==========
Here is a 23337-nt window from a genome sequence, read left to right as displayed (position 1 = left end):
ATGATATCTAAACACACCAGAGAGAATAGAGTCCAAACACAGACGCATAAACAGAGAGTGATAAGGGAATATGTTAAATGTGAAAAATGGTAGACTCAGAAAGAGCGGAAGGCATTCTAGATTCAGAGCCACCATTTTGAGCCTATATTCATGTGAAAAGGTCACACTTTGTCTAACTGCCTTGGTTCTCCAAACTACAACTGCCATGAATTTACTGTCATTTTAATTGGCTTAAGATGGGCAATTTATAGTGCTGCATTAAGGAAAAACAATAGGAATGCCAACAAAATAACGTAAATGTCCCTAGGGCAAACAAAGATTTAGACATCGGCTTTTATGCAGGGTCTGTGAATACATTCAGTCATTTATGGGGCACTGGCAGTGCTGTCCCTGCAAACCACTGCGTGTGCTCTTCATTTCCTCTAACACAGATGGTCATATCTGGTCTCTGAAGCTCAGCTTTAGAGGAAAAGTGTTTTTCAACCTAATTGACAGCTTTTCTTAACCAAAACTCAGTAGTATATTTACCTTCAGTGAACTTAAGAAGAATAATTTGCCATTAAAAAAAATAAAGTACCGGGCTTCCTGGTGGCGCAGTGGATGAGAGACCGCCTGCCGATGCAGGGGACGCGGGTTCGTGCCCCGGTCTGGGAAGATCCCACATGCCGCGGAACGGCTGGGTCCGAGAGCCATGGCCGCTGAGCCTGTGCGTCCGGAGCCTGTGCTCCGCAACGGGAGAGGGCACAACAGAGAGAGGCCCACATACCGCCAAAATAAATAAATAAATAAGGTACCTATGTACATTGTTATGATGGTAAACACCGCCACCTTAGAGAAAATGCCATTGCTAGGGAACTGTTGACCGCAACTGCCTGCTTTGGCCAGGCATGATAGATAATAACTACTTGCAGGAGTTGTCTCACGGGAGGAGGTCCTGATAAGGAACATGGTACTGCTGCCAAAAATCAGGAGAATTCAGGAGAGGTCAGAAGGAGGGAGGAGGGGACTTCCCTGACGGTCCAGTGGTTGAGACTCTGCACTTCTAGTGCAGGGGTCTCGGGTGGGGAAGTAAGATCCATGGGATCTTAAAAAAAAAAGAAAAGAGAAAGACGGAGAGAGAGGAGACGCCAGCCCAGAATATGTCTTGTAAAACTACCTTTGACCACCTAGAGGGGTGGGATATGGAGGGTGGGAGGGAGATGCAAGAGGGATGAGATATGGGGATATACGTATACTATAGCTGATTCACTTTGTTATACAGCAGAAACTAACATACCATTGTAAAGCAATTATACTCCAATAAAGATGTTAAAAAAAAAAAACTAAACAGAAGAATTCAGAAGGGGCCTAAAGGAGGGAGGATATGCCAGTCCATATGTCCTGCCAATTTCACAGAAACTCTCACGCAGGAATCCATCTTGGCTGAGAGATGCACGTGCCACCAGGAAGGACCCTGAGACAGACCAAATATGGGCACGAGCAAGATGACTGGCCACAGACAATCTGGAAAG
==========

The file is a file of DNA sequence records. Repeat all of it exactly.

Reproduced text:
Here is a 23337-nt window from a genome sequence, read left to right as displayed (position 1 = left end):
ATGATATCTAAACACACCAGAGAGAATAGAGTCCAAACACAGACGCATAAACAGAGAGTGATAAGGGAATATGTTAAATGTGAAAAATGGTAGACTCAGAAAGAGCGGAAGGCATTCTAGATTCAGAGCCACCATTTTGAGCCTATATTCATGTGAAAAGGTCACACTTTGTCTAACTGCCTTGGTTCTCCAAACTACAACTGCCATGAATTTACTGTCATTTTAATTGGCTTAAGATGGGCAATTTATAGTGCTGCATTAAGGAAAAACAATAGGAATGCCAACAAAATAACGTAAATGTCCCTAGGGCAAACAAAGATTTAGACATCGGCTTTTATGCAGGGTCTGTGAATACATTCAGTCATTTATGGGGCACTGGCAGTGCTGTCCCTGCAAACCACTGCGTGTGCTCTTCATTTCCTCTAACACAGATGGTCATATCTGGTCTCTGAAGCTCAGCTTTAGAGGAAAAGTGTTTTTCAACCTAATTGACAGCTTTTCTTAACCAAAACTCAGTAGTATATTTACCTTCAGTGAACTTAAGAAGAATAATTTGCCATTAAAAAAAATAAAGTACCGGGCTTCCTGGTGGCGCAGTGGATGAGAGACCGCCTGCCGATGCAGGGGACGCGGGTTCGTGCCCCGGTCTGGGAAGATCCCACATGCCGCGGAACGGCTGGGTCCGAGAGCCATGGCCGCTGAGCCTGTGCGTCCGGAGCCTGTGCTCCGCAACGGGAGAGGGCACAACAGAGAGAGGCCCACATACCGCCAAAATAAATAAATAAATAAGGTACCTATGTACATTGTTATGATGGTAAACACCGCCACCTTAGAGAAAATGCCATTGCTAGGGAACTGTTGACCGCAACTGCCTGCTTTGGCCAGGCATGATAGATAATAACTACTTGCAGGAGTTGTCTCACGGGAGGAGGTCCTGATAAGGAACATGGTACTGCTGCCAAAAATCAGGAGAATTCAGGAGAGGTCAGAAGGAGGGAGGAGGGGACTTCCCTGACGGTCCAGTGGTTGAGACTCTGCACTTCTAGTGCAGGGGTCTCGGGTGGGGAAGTAAGATCCATGGGATCTTAAAAAAAAAAGAAAAGAGAAAGACGGAGAGAGAGGAGACGCCAGCCCAGAATATGTCTTGTAAAACTACCTTTGACCACCTAGAGGGGTGGGATATGGAGGGTGGGAGGGAGATGCAAGAGGGATGAGATATGGGGATATACGTATACTATAGCTGATTCACTTTGTTATACAGCAGAAACTAACATACCATTGTAAAGCAATTATACTCCAATAAAGATGTTAAAAAAAAAAAACTAAACAGAAGAATTCAGAAGGGGCCTAAAGGAGGGAGGATATGCCAGTCCATATGTCCTGCCAATTTCACAGAAACTCTCACGCAGGAATCCATCTTGGCTGAGAGATGCACGTGCCACCAGGAAGGACCCTGAGACAGACCAAATATGGGCACGAGCAAGATGACTGGCCACAGACAATCTGGAAAG